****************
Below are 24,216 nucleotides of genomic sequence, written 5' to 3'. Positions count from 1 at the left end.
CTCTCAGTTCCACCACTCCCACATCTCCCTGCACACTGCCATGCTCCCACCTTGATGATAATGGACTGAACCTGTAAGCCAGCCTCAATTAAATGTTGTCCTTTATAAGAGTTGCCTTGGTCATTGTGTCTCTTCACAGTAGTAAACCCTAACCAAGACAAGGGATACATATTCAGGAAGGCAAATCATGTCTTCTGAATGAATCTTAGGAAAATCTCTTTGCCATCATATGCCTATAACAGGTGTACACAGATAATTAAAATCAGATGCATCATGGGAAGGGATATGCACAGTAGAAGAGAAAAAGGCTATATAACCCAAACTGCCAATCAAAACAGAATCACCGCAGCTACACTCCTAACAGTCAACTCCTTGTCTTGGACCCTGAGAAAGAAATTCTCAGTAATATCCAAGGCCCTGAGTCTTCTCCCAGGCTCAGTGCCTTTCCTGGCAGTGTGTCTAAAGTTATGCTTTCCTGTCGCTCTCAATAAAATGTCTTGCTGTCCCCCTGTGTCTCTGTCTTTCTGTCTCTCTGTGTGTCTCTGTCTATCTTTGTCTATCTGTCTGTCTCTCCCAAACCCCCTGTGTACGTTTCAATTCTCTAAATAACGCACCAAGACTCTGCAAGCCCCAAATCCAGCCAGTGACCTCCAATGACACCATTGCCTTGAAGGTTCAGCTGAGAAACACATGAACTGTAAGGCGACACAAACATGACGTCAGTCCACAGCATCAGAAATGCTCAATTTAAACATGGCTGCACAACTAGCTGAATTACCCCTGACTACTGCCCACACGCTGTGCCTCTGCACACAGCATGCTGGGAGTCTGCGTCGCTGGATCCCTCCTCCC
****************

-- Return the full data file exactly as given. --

Below are 24,216 nucleotides of genomic sequence, written 5' to 3'. Positions count from 1 at the left end.
CTCTCAGTTCCACCACTCCCACATCTCCCTGCACACTGCCATGCTCCCACCTTGATGATAATGGACTGAACCTGTAAGCCAGCCTCAATTAAATGTTGTCCTTTATAAGAGTTGCCTTGGTCATTGTGTCTCTTCACAGTAGTAAACCCTAACCAAGACAAGGGATACATATTCAGGAAGGCAAATCATGTCTTCTGAATGAATCTTAGGAAAATCTCTTTGCCATCATATGCCTATAACAGGTGTACACAGATAATTAAAATCAGATGCATCATGGGAAGGGATATGCACAGTAGAAGAGAAAAAGGCTATATAACCCAAACTGCCAATCAAAACAGAATCACCGCAGCTACACTCCTAACAGTCAACTCCTTGTCTTGGACCCTGAGAAAGAAATTCTCAGTAATATCCAAGGCCCTGAGTCTTCTCCCAGGCTCAGTGCCTTTCCTGGCAGTGTGTCTAAAGTTATGCTTTCCTGTCGCTCTCAATAAAATGTCTTGCTGTCCCCCTGTGTCTCTGTCTTTCTGTCTCTCTGTGTGTCTCTGTCTATCTTTGTCTATCTGTCTGTCTCTCCCAAACCCCCTGTGTACGTTTCAATTCTCTAAATAACGCACCAAGACTCTGCAAGCCCCAAATCCAGCCAGTGACCTCCAATGACACCATTGCCTTGAAGGTTCAGCTGAGAAACACATGAACTGTAAGGCGACACAAACATGACGTCAGTCCACAGCATCAGAAATGCTCAATTTAAACATGGCTGCACAACTAGCTGAATTACCCCTGACTACTGCCCACACGCTGTGCCTCTGCACACAGCATGCTGGGAGTCTGCGTCGCTGGATCCCTCCTCCC